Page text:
Space Biology, Upcoming Mission Training and Eye Checks End Work Week

NASA astronaut and Expedition 69 Flight Engineer Stephen Bowen works on life support hardware inside the International Space Station's Destiny laboratory module.
NASA astronaut and Expedition 69 Flight Engineer Stephen Bowen works on life support hardware inside the International Space Station’s Destiny laboratory module.

Two Expedition 69 crew members are preparing for the upcoming Northrop Grumman cargo resupply mission. Space biology and another round of eye exams are also underway today aboard the International Space Station.

NASA astronauts Frank Rubio and Woody Hoburg spent most of their morning reviewing procedures and completing training for Northrop Grumman’s 19th commercial resupply mission bound for the station in August. Rubio and Hoburg will assist with the rendezvous and docking of the Cygnus spacecraft as it delivers new science investigations, hardware and supplies for the crew. The duo also worked on the BFF-Meniscus investigation, retrieving samples and printing with cells using the BioFabrication Facility—a 3D printer that investigates the feasibility of printing organ-like tissues in microgravity.

Later in the evening, Rubio assisted and guided another set of eye exams on NASA astronaut Stephen Bowen. Ahead of exams, Bowen collected saliva samples for ongoing research and replaced filters in the station’s Waste and Hygiene Compartment.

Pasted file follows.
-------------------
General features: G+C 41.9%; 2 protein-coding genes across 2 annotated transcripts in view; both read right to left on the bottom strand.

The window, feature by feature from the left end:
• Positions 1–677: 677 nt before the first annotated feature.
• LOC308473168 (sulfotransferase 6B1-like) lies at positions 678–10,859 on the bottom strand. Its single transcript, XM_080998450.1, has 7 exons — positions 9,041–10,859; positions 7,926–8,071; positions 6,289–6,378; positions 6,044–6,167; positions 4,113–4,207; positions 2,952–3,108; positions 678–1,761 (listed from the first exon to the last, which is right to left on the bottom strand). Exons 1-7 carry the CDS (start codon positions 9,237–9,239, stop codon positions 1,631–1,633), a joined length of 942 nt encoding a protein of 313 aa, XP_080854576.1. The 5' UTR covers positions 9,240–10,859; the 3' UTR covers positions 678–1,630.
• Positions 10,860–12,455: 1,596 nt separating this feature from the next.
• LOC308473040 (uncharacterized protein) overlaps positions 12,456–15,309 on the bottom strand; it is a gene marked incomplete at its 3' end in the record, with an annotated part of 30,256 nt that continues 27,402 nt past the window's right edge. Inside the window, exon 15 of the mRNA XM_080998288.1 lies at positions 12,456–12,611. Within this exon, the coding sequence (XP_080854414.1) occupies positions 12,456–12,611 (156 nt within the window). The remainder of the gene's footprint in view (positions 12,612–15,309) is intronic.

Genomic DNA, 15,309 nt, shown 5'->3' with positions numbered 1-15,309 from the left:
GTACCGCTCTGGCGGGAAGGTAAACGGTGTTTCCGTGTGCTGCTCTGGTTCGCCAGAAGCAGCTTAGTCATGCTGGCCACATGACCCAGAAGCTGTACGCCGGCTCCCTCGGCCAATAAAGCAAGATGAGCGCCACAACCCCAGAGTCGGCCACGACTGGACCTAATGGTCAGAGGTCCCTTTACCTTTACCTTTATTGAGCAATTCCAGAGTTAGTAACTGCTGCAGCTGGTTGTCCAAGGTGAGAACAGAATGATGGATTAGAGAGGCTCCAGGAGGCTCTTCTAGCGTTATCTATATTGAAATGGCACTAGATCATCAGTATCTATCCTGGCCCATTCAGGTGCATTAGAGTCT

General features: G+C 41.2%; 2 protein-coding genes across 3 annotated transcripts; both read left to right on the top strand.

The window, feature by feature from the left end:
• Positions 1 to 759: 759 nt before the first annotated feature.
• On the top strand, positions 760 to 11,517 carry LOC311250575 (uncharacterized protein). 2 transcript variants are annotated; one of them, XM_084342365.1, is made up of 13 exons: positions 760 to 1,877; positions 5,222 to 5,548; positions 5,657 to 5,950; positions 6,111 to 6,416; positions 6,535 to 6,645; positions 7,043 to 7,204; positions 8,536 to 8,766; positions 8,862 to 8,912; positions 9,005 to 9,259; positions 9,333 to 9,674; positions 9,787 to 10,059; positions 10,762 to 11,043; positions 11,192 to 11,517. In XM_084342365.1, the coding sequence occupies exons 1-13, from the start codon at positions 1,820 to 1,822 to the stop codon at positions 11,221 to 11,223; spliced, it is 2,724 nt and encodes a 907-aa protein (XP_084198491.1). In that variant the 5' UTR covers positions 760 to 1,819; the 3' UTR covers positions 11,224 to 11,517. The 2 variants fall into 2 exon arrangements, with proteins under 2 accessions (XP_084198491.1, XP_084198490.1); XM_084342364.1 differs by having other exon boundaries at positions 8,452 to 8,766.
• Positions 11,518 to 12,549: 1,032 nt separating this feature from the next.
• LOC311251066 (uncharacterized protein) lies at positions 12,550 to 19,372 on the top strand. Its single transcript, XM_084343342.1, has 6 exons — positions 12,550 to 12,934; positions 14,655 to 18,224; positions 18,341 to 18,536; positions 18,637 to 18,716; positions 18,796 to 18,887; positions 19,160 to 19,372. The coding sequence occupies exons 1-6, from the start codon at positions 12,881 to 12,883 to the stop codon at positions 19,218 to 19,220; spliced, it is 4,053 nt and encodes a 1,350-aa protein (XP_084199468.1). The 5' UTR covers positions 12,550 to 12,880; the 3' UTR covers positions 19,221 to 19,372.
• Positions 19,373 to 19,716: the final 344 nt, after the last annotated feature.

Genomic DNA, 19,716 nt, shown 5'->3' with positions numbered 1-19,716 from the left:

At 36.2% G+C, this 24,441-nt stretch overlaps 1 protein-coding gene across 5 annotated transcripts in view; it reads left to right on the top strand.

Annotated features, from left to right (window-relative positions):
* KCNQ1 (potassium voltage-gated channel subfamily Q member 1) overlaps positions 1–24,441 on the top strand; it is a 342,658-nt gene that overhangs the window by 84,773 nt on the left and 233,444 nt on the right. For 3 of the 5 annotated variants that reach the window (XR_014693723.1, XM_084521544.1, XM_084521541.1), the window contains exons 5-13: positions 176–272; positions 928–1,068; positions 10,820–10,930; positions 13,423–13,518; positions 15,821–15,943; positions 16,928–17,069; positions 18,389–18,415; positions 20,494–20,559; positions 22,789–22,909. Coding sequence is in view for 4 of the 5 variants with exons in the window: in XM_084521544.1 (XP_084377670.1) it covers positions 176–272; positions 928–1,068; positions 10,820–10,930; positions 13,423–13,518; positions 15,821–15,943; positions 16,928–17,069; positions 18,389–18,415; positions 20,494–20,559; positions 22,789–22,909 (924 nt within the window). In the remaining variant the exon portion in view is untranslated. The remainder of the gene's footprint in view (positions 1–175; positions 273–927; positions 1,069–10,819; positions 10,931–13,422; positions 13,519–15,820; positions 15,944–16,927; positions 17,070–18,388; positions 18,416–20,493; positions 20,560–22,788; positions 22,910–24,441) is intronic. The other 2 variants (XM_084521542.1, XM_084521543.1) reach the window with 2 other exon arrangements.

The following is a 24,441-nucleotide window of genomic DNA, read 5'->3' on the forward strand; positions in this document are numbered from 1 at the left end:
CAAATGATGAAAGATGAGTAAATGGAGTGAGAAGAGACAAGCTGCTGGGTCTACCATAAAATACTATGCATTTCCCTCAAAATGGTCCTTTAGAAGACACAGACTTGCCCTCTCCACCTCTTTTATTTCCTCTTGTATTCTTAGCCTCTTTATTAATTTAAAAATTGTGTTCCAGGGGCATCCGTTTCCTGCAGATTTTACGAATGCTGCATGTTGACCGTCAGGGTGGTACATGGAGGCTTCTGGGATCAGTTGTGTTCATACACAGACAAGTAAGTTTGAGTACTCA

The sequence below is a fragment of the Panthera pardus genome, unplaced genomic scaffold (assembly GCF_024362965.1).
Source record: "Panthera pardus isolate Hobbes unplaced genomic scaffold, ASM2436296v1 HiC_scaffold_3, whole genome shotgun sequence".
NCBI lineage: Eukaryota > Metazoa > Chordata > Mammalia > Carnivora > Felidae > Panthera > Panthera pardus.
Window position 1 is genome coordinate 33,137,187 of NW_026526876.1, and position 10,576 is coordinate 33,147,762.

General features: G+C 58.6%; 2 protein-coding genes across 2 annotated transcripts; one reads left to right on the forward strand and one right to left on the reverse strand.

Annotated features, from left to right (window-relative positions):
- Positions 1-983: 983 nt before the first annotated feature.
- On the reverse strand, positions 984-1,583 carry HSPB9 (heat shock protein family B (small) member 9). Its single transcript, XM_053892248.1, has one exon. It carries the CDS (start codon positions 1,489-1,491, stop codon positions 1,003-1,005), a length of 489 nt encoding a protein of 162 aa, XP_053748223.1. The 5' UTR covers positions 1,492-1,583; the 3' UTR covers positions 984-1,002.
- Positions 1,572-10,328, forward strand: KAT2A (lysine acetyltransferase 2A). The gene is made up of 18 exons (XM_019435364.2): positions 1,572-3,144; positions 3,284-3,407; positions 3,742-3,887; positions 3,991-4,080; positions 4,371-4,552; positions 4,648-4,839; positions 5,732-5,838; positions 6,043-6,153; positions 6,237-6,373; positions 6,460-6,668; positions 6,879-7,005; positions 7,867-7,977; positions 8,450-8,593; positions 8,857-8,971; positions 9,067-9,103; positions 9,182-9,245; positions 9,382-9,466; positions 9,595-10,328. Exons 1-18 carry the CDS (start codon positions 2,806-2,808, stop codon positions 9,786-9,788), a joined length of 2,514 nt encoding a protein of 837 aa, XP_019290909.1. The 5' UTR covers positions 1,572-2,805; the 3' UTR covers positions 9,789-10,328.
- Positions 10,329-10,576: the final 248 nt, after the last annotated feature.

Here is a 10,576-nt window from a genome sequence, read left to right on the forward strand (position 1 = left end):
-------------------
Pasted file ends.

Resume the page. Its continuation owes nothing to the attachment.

United Arab Emirates (UAE) Flight Engineer Sultan Alneyadi ran Genes in Space-10 operations which measure and analyze DNA length using fluorescent samples. The Genes in Space program consists of ongoing investigations that allow middle and high school students to design DNA experiments that address a challenge in space exploration.

Commander Sergey Prokopyev of Roscosmos wore a sensor-packed cap for the Pilot-T experiment, an investigation that provides crew members the opportunity to practice piloting techniques and explore how spacefarers may react and control spacecraft on future planetary missions. Flight Engineer Andrey Fedyaev assessed device operations in the Nauka module, and was later given an eye exam using imaging hardware that Flight Engineer Dmitri Petelin guided.

Learn more about station activities by following the space station blog@space_station and @ISS_Research on Twitter, as well as the ISS Facebook and ISS Instagram accounts.

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